Everyone Experiences Anxiety Differently
Anxiety is a word that is familiar to a lot of people through discussion in popular culture and the press. But far from a one-size-fits-all disorder, anxiety can take on a variety of different forms that create different symptoms and require medical diagnoses to ensure patients get the help they need.
The Many Types of Anxiety
The National Institute of Mental Health defines the primary types of anxiety as Generalized Anxiety, Panic Disorder, and Social Anxiety Disorder. As society becomes more aware of the prevalence of anxiety, many people suspect that they have anxiety but are unsure about the specific form of anxiety they may be suffering from.
With Generalized Anxiety, a person may experience many different symptoms, including feeling restless, wound-up, irritable, and being easily fatigued. The symptoms can last for weeks and months, and lead to excessive worry and ultimately may interfere with work performance and relationships.
The hallmark of panic disorder is tremendous anxiety about having additional panic attacks. Panic Disorder can develop when someone becomes fearful of having another attack. During a panic attack, a person may start sweating, shaking, and have shortness of breath and an elevated heart rate. Panic attacks can be recurrent and unexpected, and lead to an avoidance of places that can trigger an attack.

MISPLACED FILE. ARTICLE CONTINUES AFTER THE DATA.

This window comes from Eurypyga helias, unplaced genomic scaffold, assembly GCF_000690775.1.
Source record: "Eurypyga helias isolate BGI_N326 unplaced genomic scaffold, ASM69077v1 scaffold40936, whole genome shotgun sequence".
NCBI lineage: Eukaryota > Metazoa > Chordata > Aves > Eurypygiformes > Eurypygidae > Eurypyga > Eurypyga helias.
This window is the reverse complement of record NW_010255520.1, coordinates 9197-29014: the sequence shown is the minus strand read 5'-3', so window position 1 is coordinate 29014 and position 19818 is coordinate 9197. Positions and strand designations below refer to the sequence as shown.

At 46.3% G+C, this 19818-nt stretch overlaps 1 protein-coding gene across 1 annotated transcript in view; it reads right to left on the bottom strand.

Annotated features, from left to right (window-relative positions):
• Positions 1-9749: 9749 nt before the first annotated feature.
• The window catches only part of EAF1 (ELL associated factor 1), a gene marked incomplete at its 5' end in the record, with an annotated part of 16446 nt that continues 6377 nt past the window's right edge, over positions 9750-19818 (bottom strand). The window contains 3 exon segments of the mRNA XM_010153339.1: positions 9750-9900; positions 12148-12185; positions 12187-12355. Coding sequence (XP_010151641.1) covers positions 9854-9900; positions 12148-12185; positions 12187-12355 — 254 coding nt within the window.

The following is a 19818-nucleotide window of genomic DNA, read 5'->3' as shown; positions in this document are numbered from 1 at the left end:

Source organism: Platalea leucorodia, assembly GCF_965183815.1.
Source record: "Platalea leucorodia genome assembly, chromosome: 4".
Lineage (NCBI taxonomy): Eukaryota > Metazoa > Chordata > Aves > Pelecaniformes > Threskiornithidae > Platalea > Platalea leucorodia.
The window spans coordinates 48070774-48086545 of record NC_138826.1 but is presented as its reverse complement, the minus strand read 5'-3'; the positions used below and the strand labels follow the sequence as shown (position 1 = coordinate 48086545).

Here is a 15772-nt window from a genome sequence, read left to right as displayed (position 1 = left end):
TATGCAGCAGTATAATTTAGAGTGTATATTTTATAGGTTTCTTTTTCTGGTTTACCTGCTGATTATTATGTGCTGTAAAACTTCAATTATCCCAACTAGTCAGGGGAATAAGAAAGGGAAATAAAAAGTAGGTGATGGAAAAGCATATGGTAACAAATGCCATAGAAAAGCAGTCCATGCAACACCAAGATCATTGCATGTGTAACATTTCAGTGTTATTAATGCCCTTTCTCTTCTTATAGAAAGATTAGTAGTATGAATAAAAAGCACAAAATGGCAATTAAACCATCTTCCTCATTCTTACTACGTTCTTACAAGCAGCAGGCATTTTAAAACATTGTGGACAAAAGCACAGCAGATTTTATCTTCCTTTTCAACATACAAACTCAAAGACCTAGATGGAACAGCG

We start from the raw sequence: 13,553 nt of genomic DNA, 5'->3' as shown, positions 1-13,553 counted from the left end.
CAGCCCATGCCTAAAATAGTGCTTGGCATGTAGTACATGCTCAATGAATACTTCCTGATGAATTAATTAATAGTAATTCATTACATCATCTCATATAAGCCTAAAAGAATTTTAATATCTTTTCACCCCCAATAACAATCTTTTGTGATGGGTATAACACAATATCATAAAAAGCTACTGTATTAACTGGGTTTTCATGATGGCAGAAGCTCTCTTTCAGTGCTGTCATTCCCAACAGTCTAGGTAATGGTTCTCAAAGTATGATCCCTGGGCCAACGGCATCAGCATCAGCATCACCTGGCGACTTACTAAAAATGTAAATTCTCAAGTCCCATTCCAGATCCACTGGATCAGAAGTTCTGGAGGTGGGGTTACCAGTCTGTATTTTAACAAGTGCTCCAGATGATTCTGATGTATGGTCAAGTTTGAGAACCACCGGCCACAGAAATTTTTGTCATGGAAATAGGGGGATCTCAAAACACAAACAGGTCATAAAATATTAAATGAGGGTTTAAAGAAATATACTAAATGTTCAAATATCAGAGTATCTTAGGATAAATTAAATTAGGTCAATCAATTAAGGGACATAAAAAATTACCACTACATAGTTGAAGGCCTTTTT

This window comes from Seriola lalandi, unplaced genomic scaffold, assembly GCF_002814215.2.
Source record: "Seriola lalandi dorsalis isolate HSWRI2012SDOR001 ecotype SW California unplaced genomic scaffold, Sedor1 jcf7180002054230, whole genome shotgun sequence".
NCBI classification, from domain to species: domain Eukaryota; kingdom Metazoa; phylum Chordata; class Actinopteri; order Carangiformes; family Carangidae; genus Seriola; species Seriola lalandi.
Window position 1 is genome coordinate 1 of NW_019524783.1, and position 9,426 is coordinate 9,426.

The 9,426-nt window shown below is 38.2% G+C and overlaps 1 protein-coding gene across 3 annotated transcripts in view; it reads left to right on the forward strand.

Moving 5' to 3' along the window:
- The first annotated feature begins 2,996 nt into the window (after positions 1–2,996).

Social Anxiety Disorder
Social Anxiety Disorder relates to people having a pronounced fear of being and performing in social situations. Someone with Social Anxiety Disorder can experience a sense of dread for weeks or months before a large social gathering. Prevalent feelings associated with Social Anxiety Disorder include an expectation of being judged, rejected, and potentially offending other people. People who have Social Anxiety Disorder often have a difficult time making friends and eventually may avoid other people altogether.
Risk Factors for Anxiety and Best Approach for Treatment
Being female, having exposure to a stressful life event, and having been shy as a child are notable risk factors for experiencing one or more forms of anxiety. Other factors like elevated cortisol levels are harder to detect for the average person.
It is important that if you or a loved one is feeling anxious and having a difficult time managing day-to-day life, that you contact a qualified mental health professional for diagnosis and treatment.